Creativity, cohesion and the ‘post-conflict’ society: A policy agenda (Illustrated from the case of Northern Ireland)
Taylor & Francis Group
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The intertwining of economic crises and political violence has been an ongoing narrative for Northern Ireland over the past four decades. However, with the end of ‘The Troubles’ and the transition to what has been termed a ‘post-conflict’ society (i.e. one in which the violence has largely ceased but its legacy remains), what is an appropriate agenda for economic development? To this end, we consider the current context in Northern Ireland in terms of cohesion, diversity and inclusion, and the implications therein of present policies. The geography of creative individuals within Northern Ireland is reviewed, and found to be particularly polarized within Belfast. That the highest areas of present deprivation are typically found in those most affected by past conflict suggests failures of policy since the ‘Good Friday’ Agreement of 1998. If economic growth, tolerance and diversity are linked, then all stakeholders must address these issues. Northern Ireland should neither be seen as a ‘normal’ lagging region nor one into which a standard neo-liberal development agenda can be transplanted free of context. At present, social cohesion appears to be regarded as an outcome of economic prosperity rather than as a factor that might actually drive it.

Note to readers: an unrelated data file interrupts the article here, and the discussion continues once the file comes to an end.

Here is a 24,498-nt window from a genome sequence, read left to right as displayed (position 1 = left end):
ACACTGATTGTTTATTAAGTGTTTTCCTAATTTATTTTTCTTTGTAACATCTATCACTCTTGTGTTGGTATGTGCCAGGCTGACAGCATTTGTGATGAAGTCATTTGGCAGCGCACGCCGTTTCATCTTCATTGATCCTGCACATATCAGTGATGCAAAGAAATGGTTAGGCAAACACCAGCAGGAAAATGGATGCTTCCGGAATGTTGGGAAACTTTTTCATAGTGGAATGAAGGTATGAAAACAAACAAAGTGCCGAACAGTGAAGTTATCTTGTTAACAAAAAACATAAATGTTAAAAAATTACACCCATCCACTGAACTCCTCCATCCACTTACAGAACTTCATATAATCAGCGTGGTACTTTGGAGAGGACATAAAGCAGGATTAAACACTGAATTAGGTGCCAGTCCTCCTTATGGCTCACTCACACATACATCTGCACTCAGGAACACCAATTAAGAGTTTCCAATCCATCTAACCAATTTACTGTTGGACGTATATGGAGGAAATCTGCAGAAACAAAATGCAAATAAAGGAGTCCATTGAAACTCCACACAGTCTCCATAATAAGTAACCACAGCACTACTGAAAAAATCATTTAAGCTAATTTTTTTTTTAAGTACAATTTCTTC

European Planning Studies;
Clifton, N. and Macaulay, T. (2015) 'Creativity, cohesion and the ‘post-conflict’ society: A policy agenda (Illustrated from the case of Northern Ireland)', European Planning Studies, 23 (12), pp. 2370-2389
This article was published in European Planning Studies on 19 November 2015 (online) The final published version is available at http://dx.doi.org/10.1080/09654313.2015.1103993
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